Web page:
Richard King / Rísteard Ó Cíonga: Stained Glass Artist / Illustrator

Richard King. Artist.
Main St. Castlebar, Co Mayo
Author's Collection
Mall Castlebar
Author's Personal Photo
Irish Stamps
Stained Glass Window, Ballinrobe
Author's Personal Photo

Stained Glass Artist / Illustrator

This extremely talented man was a gifted stained-glass artist also he excelled in oil paintings.  He designed Irish stamps.  His last window was for Newport Church, Co. Mayo. (Westport Historical Society  The Art of Richard King  Westport Historical Society)  [i]

Artist Richard King was born in Castlebar, Co. Mayo on 7th July 1907.  He was the second son of Margaret & John James King.  His father was an R. I. C. Officer who retired to Westport Quay during 1920. Richard King was educated at the De La Salle Brothers’ School in Castlebar until 1917, at Palmfield National School in Carracastle up to 1920 then at the Christian Brothers’ School in Westport until 1925.  During 1927 the family moved to live at number 10 Claremont Place in Dublin.  Initially King had wished to become an architect but then studied life drawing with Sean Keating also design / illustration with Austin Mulloy from (1927-1928) at the Dublin Metropolitan School of Art. Tutor Austin Mulloy (a friend & colleague of Harry Clarke) recognized King’s artistic ability also that he would be highly suited to stained glass art work. [ii]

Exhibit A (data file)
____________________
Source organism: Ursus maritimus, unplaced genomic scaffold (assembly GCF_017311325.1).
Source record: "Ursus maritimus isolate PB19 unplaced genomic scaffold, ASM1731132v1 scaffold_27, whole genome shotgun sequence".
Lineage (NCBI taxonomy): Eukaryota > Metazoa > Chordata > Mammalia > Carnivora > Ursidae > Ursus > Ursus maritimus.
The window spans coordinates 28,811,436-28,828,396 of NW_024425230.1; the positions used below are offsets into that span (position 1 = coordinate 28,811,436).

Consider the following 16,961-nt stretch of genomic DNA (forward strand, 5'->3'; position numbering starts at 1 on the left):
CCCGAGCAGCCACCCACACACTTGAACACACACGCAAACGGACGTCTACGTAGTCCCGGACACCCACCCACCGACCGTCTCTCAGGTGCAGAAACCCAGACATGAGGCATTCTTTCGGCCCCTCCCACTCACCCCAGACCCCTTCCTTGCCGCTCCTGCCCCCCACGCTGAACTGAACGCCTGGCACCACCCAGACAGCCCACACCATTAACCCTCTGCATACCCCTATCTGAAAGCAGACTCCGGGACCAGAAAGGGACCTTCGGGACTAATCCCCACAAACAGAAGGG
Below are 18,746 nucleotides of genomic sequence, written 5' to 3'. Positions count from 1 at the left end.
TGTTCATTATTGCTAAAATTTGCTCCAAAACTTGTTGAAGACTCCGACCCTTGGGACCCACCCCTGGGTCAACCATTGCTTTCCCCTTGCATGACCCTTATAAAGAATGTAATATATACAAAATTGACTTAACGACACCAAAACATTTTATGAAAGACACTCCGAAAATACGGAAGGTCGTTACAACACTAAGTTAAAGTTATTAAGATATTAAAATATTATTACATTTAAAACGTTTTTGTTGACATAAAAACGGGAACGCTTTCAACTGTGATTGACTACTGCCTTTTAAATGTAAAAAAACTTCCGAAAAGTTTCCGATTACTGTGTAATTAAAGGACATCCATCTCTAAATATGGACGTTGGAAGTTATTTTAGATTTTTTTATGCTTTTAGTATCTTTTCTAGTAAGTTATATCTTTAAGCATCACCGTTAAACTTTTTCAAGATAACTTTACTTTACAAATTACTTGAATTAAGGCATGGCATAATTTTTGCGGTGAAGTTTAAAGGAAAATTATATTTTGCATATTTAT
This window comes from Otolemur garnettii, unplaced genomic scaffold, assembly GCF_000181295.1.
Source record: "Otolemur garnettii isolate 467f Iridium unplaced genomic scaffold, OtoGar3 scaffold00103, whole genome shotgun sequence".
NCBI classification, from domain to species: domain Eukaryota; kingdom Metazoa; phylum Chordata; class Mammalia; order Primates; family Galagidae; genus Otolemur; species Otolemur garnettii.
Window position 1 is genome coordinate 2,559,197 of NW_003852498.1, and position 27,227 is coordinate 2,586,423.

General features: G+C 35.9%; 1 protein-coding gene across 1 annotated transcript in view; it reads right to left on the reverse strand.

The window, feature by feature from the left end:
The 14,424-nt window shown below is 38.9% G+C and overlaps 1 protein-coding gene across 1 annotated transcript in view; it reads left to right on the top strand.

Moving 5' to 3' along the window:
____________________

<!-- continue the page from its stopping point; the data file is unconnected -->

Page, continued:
Richard King stained-glass artist & illustrator was born on 7th July 1907 in Castlebar, Co. Mayo. He was the eldest son of John J. King Sergeant in the RIC also Margaret King née Brereton. [iii]

Ruth Devine in this article from October 2009 stated that Richard King a stained-glass artist & illustrator was son of John James King & Margaret (née Brereton.[iv]

Clarke’s Studio

Mulloy introduced Richard King to Clarke: during March 1928 King joined the Harry Clarke Stained Glass Studios.  With Clarke’s demise in 1931 King became chief  designer of the studios.  During 1935 he was promoted to studios manager.  He was instrumental in creating stained glass windows for Ireland, Britain, Canada, United States also Australia.  Perhaps his greatest work (while working at these studios) was the set of windows he created in 1937 for St Peter & Paul’s Church in Athlone, Co. Westmeath; depicted were St. Patrick’, ‘Mary Crowned with Stars’, ‘St. Joseph’, ‘Sacred Heart’,  & ‘Purgatory’ also a series of portraits.  [v]

Own Studio

Richard King established his own studios during 1940 at number 2 Hawkcliff, Vico Terrace, Vico Road in Dalkey where he produced oil paintings also his stained-glass art. [vi]

One of his early commissions was the Kevin Barry Memorial window in University College, Earlsford Terrace, Dublin. [vii]

Seventy-three of his paintings at the Capuchin Friary, Church Street, Dublin include several series of the ‘Mysteries of the Rosary.’  He created works of art for St. Mel’s Cathedral in Longford also for St. Jude’s Shrine at Faversham in Kent, England.  He produced ‘The Stations of the Cross’  in oils on masonite for St. Joseph’s Church in Carrickmacross during 1951 also during 1942-1954 at the Church of the Immaculate Conception at Foilmore near Cahairciveen in Co. Kerry.  (These illustrations had appeared originally in the 1952 Capuchin Annual  they were placed in the church on its opening in Kerry)    [viii]

Two small windows may be viewed at St. Brendan’s in Birr, Co. Offaly. [ix]